The new love of my life was birthed by the actual human love of my life. Mr. M listened carefully to all my hints last year and gave me a pasta set for my Kitchen Aid mixer! I love him! (Yes, I ask for kitchen appliances and implements for Christmas. 🙂 ) So after looking at them in the boxes for several weeks, I broke those babies out today and took the plunge into the wonderful world of fresh pasta!
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Today, I stuck to the simple and just made spaghetti. The recipe I used came in the pasta maker attachments’ box. Depending on the time of the year, you may use more or less water in your recipes, and this was one of those instances that I ended up using almost 4 times the amount of water that the recipe outlined. The goal is that after kneading the dough for a couple minutes that it is damp, but not tacky.
Then, after the dough is perfect and has rested for at least 20 minutes wrapped in plastic wrap, it’s time to get this pasta party started!
I choose to alternate making flat sheet and then cutting it because I don’t have a large amount of counter space. So after dividing the dough into quarters, flatten one of the quarters, dust it with flour on both sides to keep it from sticking in the machine, and start feeding it through the pasta sheet attachment on the lowest setting. The sheet of pasta should be passed through the attachment twice on each setting until you hit setting number 5 or 6 for spaghetti (6 makes thinner-more delicate spaghetti which is what I made).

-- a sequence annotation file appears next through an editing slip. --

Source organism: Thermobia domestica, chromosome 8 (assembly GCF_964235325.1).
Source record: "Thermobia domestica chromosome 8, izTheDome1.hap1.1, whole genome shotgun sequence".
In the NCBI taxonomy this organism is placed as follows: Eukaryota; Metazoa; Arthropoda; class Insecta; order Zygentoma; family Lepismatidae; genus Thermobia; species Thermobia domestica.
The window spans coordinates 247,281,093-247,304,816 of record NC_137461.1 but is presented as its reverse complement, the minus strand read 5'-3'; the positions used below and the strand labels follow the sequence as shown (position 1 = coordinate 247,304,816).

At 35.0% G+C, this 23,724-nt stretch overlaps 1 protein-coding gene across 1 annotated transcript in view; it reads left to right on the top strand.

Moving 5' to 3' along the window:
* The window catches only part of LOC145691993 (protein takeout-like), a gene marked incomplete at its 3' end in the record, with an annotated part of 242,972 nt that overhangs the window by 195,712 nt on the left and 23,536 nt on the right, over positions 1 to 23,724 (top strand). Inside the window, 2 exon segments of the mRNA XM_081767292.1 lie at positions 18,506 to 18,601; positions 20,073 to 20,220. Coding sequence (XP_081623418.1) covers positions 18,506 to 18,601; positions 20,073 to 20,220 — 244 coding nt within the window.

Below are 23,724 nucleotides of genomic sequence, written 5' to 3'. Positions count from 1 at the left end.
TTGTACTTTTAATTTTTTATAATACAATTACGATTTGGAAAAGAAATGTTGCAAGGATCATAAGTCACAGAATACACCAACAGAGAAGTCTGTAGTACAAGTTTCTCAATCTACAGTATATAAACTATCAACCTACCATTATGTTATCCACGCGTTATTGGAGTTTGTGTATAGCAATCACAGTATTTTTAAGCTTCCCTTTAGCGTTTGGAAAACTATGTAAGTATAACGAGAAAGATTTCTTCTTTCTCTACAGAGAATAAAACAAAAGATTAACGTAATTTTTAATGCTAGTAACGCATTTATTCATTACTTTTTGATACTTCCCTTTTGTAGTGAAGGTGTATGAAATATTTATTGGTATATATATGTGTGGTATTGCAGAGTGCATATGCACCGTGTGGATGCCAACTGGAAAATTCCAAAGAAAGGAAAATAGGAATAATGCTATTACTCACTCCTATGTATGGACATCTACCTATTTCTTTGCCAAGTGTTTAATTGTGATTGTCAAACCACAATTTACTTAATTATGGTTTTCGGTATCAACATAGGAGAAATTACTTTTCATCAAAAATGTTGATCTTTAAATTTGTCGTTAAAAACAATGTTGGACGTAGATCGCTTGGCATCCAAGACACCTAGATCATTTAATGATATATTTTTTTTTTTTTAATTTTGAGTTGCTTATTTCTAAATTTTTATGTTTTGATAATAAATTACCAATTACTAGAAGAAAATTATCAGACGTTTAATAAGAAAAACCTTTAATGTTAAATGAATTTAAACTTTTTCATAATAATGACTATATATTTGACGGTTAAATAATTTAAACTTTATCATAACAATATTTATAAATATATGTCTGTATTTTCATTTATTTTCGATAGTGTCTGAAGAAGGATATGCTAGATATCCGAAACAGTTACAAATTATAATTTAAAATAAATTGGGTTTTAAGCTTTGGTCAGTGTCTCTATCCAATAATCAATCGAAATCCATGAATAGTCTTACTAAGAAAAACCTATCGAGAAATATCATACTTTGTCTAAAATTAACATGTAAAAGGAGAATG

You may find that while you are sending the pasta through the sheet attachment, that the sheet gets extremely long. Since you are making spaghetti, and you don’t want a two-foot long spaghetti strand, feel free to cut the sheet to a shorter length–just remember to keep sending it through the machine until it’s at a 5 or 6 thickness.
When my sheet of pasta was pressed, I then put it on a floured counter. Once my first quarter of pasta is pressed, I then put on the spaghetti cutting attachment and feed my sheets through the cutter. The spaghetti which comes out is then hung directly onto a pasta drying rack (or you could use a plastic hanger). Then repeat the process for the rest of your dough. (If you would like a fabulous pasta drying rack like mine, check out this Kitchenaid Pasta Drying Rack.)
After all my spaghetti was dry, I put serving sized portions in freezer bags and put in the freezer for quick dinners.
This is some of the best spaghetti, and I promise that once you make the switch to fresh pasta you won’t want to go back to the store bought! I know I don’t!